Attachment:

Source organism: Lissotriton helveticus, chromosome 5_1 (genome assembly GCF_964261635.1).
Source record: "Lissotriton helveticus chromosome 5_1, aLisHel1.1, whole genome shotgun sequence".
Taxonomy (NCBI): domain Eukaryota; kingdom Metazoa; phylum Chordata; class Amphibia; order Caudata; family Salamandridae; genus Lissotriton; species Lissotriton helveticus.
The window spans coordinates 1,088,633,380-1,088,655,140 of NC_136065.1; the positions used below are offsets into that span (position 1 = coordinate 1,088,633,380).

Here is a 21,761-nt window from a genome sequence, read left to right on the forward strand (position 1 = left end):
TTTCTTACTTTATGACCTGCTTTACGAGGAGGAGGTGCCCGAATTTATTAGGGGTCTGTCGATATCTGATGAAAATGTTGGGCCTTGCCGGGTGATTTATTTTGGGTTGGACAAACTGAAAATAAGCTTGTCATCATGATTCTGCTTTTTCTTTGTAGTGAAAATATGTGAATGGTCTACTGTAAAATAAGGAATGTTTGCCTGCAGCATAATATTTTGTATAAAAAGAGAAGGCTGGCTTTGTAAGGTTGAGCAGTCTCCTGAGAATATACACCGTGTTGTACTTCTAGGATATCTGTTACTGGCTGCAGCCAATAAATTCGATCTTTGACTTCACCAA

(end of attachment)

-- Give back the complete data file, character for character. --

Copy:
Source organism: Lissotriton helveticus, chromosome 5_1 (genome assembly GCF_964261635.1).
Source record: "Lissotriton helveticus chromosome 5_1, aLisHel1.1, whole genome shotgun sequence".
Taxonomy (NCBI): domain Eukaryota; kingdom Metazoa; phylum Chordata; class Amphibia; order Caudata; family Salamandridae; genus Lissotriton; species Lissotriton helveticus.
The window spans coordinates 1,088,633,380-1,088,655,140 of NC_136065.1; the positions used below are offsets into that span (position 1 = coordinate 1,088,633,380).

Here is a 21,761-nt window from a genome sequence, read left to right on the forward strand (position 1 = left end):
TTTCTTACTTTATGACCTGCTTTACGAGGAGGAGGTGCCCGAATTTATTAGGGGTCTGTCGATATCTGATGAAAATGTTGGGCCTTGCCGGGTGATTTATTTTGGGTTGGACAAACTGAAAATAAGCTTGTCATCATGATTCTGCTTTTTCTTTGTAGTGAAAATATGTGAATGGTCTACTGTAAAATAAGGAATGTTTGCCTGCAGCATAATATTTTGTATAAAAAGAGAAGGCTGGCTTTGTAAGGTTGAGCAGTCTCCTGAGAATATACACCGTGTTGTACTTCTAGGATATCTGTTACTGGCTGCAGCCAATAAATTCGATCTTTGACTTCACCAA